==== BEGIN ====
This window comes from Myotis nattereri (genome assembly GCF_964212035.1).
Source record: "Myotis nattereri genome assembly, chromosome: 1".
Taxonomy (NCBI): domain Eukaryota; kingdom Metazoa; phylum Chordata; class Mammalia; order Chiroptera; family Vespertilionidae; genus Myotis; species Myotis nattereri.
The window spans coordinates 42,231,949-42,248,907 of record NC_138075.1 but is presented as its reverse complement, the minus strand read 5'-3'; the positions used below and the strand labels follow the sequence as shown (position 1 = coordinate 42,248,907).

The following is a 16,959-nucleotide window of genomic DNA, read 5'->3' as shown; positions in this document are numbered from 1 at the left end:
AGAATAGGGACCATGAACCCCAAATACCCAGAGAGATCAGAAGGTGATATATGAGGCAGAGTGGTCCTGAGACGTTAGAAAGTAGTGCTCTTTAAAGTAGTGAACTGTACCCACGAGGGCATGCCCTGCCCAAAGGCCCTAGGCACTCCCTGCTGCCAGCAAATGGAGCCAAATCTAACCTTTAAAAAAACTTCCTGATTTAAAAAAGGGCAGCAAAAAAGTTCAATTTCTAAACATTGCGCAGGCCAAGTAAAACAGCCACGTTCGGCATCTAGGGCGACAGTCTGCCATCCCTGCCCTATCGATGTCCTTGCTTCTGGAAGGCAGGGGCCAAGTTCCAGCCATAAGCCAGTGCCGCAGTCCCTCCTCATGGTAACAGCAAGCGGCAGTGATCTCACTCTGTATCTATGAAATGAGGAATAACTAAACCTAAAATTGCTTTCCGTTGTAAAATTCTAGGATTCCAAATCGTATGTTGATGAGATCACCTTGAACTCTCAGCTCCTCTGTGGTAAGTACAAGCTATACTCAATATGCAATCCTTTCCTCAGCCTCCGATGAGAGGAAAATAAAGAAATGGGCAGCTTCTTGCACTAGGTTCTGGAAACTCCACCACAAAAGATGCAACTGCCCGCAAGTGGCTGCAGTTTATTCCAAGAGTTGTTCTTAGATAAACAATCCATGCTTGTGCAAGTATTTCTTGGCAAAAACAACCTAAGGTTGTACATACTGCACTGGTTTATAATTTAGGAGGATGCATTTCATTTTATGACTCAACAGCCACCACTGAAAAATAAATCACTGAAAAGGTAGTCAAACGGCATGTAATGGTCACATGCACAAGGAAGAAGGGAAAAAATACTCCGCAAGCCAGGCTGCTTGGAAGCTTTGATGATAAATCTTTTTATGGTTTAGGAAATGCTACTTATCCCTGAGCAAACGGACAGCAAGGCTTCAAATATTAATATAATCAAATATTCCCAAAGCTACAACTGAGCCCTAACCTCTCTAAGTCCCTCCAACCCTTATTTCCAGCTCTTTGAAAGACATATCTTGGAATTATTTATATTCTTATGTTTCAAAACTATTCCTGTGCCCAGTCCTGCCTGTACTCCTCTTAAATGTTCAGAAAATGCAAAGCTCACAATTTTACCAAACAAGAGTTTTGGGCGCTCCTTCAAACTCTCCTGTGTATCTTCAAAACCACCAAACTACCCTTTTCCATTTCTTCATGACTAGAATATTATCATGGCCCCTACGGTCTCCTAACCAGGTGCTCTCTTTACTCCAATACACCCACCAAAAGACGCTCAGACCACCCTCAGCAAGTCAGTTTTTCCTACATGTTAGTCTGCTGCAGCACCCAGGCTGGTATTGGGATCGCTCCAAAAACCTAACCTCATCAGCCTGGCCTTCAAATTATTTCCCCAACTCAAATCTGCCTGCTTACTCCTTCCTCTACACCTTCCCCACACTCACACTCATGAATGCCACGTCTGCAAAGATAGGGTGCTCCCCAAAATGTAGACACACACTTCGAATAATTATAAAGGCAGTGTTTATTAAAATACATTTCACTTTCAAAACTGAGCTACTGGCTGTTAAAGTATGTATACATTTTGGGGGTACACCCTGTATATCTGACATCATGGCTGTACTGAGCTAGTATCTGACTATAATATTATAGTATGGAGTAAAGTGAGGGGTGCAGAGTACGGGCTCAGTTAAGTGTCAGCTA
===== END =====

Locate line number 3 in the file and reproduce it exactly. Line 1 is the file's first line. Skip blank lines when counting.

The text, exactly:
Taxonomy (NCBI): domain Eukaryota; kingdom Metazoa; phylum Chordata; class Mammalia; order Chiroptera; family Vespertilionidae; genus Myotis; species Myotis nattereri.